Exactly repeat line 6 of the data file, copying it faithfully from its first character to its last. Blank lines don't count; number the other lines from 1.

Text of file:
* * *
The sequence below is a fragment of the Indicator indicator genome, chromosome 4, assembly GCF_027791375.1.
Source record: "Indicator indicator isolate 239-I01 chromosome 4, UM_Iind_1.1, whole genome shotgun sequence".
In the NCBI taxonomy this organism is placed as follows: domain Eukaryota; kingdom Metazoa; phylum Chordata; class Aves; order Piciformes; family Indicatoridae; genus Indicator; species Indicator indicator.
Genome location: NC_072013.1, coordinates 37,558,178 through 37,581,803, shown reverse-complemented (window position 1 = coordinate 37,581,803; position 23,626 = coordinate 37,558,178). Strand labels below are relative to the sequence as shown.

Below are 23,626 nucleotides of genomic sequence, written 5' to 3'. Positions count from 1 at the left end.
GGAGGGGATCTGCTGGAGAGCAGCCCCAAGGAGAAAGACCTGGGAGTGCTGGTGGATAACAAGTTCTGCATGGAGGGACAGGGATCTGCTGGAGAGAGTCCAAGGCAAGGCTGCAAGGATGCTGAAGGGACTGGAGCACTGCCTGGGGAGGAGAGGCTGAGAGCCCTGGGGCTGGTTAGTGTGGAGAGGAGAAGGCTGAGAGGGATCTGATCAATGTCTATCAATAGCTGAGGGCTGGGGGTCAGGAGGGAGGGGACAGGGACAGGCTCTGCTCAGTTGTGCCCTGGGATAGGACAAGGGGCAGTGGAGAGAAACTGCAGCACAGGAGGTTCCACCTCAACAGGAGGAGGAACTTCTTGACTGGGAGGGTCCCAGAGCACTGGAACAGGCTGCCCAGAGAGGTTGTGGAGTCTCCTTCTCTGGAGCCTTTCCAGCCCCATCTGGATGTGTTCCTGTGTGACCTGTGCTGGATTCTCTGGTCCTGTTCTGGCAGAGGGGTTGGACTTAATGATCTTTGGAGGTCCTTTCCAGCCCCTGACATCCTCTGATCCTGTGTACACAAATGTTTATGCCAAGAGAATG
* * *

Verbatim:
GGAGGGGATCTGCTGGAGAGCAGCCCCAAGGAGAAAGACCTGGGAGTGCTGGTGGATAACAAGTTCTGCATGGAGGGACAGGGATCTGCTGGAGAGAGTCCAAGGCAAGGCTGCAAGGATGCTGAAGGGACTGGAGCACTGCCTGGGGAGGAGAGGCTGAGAGCCCTGGGGCTGGTTAGTGTGGAGAGGAGAAGGCTGAGAGGGATCTGATCAATGTCTATCAATAGCTGAGGGCTGGGGGTCAGGAGGGAGGGGACAGGGACAGGCTCTGCTCAGTTGTGCCCTGGGATAGGACAAGGGGCAGTGGAGAGAAACTGCAGCACAGGAGGTTCCACCTCAACAGGAGGAGGAACTTCTTGACTGGGAGGGTCCCAGAGCACTGGAACAGGCTGCCCAGAGAGGTTGTGGAGTCTCCTTCTCTGGAGCCTTTCCAGCCCCATCTGGATGTGTTCCTGTGTGACCTGTGCTGGATTCTCTGGTCCTGTTCTGGCAGAGGGGTTGGACTTAATGATCTTTGGAGGTCCTTTCCAGCCCCTGACATCCTCTGATCCTGTGTACACAAATGTTTATGCCAAGAGAATG